GIX lights up first carrier-neutral Hudson River crossing in two decades

GIX lights up first carrier-neutral Hudson River crossing in two decades

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Global InterXchange, (GIX), has announced its dark fibre route crossing the Hudson River is now live, marking the first privately owned, carrier-neutral installation crossing in two decades.

The route spans the iconic New York waterway and links key integration hubs 60 Hudson Street in New York and 165 Halsey Street in New Jersey.

It is enabled through a public-private partnership between GIX and the Port Authority of NY and NJ.

"The activation of our historic dark fibre route not only sets a new standard for connectivity across the Hudson River," said Joe Falco, president of GIX, "but also delivers reliable, high-speed connectivity that empowers local businesses, communities and global companies through enhanced infrastructure, fostering growth and innovation."

GIX says the new dark fibre route ensures the lowest latency and lightning-fast data transmission, with two unique paths into 60 Hudson Street.

60 Hudson Street, the former Western Union building in Manhattan, and a crucial point of connectivity for the NY metro area as it houses a major colocation hub.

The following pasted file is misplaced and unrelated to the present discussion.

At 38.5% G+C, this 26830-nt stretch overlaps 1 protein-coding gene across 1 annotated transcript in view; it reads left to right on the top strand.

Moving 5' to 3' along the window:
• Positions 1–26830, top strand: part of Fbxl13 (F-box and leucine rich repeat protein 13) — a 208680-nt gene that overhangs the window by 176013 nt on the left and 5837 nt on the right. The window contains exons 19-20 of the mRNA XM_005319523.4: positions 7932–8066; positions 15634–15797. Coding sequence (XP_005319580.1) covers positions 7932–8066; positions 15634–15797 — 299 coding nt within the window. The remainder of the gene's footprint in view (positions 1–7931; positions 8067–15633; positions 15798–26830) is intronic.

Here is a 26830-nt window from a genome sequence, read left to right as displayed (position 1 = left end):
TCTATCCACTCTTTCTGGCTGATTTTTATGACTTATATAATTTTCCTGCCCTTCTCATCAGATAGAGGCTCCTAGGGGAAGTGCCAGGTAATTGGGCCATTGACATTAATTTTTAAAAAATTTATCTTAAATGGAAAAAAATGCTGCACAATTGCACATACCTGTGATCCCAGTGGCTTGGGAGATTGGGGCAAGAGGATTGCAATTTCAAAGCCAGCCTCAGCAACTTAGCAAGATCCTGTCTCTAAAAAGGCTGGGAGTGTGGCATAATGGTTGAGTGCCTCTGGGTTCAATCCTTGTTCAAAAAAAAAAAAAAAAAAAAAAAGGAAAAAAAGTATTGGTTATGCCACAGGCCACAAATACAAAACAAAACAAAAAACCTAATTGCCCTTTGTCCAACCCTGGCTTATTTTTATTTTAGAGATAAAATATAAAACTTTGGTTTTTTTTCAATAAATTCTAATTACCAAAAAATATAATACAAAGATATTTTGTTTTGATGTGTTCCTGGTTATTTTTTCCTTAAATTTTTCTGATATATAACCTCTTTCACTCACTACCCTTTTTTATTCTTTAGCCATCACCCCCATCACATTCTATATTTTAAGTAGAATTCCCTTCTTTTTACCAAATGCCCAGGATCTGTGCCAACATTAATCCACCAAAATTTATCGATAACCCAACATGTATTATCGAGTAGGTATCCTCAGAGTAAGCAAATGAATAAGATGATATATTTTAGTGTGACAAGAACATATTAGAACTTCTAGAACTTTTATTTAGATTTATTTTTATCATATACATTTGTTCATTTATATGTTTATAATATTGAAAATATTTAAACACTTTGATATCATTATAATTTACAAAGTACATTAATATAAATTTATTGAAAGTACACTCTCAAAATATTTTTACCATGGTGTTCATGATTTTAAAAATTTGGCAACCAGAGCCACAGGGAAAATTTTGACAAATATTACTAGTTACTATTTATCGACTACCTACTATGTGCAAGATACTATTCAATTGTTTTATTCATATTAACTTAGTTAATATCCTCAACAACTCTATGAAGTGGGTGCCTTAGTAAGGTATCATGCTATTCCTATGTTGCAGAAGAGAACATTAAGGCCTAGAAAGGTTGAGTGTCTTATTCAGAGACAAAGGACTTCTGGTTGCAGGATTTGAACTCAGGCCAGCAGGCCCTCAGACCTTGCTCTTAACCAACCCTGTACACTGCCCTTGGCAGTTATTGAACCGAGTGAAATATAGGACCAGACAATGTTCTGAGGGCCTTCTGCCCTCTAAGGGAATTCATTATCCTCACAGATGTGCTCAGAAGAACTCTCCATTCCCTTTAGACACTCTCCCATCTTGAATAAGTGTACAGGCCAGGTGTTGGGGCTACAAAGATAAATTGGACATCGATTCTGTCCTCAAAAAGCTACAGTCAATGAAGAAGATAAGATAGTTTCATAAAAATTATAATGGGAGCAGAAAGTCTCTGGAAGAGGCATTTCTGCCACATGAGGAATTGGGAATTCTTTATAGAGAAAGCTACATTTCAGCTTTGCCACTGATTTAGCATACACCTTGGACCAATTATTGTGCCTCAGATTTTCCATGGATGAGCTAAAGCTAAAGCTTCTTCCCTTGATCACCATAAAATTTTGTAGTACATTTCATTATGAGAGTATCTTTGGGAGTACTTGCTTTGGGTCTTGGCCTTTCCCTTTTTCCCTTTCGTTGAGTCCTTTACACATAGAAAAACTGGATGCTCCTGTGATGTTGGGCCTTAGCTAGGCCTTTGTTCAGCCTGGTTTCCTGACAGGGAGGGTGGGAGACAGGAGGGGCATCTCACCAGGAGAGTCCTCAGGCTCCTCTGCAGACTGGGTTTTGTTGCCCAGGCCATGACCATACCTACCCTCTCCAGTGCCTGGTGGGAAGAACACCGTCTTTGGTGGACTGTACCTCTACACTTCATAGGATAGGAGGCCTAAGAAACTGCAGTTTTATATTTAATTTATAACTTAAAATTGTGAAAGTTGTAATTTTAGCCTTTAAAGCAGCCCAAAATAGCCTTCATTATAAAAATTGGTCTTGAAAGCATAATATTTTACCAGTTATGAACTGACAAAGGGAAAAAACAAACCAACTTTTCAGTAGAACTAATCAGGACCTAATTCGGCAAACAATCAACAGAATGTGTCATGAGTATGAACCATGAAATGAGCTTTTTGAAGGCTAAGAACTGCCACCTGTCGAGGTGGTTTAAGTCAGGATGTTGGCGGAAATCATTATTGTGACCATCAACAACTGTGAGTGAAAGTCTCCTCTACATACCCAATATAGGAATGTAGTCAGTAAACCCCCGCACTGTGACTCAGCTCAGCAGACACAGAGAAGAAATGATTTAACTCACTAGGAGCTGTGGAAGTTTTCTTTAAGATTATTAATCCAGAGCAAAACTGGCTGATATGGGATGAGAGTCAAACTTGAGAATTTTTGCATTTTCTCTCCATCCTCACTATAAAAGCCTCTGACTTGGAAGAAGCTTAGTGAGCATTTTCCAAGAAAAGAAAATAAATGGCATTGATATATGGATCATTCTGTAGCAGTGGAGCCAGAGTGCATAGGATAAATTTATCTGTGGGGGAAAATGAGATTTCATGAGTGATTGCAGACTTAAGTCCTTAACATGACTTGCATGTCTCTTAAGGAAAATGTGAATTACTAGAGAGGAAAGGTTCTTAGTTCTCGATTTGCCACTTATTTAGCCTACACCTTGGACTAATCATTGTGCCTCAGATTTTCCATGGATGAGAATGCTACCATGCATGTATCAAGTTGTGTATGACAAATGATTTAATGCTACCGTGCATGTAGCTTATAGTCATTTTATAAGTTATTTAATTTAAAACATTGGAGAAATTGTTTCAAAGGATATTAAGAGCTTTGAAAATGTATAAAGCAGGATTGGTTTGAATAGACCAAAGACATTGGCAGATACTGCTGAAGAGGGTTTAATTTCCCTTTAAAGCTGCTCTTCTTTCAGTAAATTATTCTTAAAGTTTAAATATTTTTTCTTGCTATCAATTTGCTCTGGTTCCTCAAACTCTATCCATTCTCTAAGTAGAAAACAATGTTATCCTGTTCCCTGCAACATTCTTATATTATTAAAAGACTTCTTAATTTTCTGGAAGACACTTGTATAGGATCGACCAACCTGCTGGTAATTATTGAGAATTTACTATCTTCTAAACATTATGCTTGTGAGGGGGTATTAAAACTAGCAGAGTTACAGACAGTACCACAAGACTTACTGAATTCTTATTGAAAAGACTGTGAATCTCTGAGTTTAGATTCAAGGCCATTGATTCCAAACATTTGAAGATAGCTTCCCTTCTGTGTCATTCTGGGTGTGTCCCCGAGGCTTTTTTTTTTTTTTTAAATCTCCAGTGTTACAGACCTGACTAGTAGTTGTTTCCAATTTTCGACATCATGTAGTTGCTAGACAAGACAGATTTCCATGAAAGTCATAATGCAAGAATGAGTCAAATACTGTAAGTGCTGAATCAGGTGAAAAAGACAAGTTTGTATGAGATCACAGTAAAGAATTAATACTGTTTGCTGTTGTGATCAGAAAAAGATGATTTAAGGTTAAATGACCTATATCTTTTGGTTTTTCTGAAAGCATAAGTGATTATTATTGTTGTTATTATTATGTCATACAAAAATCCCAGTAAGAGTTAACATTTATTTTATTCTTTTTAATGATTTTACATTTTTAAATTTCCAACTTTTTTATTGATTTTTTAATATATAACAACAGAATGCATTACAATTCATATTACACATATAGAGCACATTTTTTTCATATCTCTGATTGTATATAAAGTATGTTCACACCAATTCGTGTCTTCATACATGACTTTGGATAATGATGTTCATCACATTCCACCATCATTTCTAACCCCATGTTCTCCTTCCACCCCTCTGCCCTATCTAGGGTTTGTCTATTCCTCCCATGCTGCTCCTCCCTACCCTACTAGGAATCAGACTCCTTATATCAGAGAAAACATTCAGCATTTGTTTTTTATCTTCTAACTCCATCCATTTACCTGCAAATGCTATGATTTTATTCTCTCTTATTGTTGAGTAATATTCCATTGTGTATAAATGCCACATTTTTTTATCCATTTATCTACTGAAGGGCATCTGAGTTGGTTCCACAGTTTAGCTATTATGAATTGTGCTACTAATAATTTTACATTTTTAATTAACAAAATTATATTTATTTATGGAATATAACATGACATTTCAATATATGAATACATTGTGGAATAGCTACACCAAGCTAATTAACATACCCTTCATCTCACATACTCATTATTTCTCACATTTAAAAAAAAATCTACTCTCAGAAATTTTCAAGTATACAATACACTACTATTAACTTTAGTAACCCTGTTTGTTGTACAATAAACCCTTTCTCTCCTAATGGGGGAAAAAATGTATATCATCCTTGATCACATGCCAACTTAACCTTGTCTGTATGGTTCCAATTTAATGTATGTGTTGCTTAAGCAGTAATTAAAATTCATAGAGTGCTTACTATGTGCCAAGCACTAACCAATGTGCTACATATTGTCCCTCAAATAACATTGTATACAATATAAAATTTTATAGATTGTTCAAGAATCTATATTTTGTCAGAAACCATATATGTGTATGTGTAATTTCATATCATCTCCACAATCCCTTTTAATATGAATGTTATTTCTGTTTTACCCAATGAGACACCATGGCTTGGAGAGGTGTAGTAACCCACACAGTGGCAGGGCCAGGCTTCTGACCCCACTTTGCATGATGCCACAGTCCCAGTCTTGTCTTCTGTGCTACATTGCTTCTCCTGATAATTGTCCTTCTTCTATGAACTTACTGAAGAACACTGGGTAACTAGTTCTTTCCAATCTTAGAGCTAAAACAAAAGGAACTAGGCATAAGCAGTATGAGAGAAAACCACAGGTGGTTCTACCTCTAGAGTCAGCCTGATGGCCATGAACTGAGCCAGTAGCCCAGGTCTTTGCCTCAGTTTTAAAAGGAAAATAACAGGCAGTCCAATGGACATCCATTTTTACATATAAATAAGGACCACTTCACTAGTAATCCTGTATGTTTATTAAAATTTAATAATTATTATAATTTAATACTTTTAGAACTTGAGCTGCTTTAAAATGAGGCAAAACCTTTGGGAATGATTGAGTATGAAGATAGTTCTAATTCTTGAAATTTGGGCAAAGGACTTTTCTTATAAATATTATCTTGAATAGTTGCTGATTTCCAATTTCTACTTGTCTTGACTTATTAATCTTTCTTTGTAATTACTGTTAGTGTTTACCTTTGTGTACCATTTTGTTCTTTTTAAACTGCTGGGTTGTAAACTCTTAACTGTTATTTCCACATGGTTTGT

The new network offers a diverse route through the PATH tunnel, a train tunnel that carries The Port Authority Trans-Hudson high-speed rail service.

GIX plans to expand further into additional tunnels with the Port Authority rail system.

The network leverages cutting-edge fibre technologies and equipment, bolstering redundancy and diversity between Lower Manhattan and Northern New Jersey.

For example, the network uses End-to-end Prysmian fibre cable featuring Corning SMF-28 Ultra glass, which GIX says guarantees superior network performance and minimal splice points, enhancing operational efficiency, and reducing latency with fortified physical security.

“Data has become a critical aspect of business and trade in this age of AI, with growing volumes of data driving the need for seamless transport of that data,” said PATH Project Manager Paul Lombardi. “This work ensures we can support the modernisation of critical infrastructure to support current and future digital requirements and attract cutting-edge businesses.”

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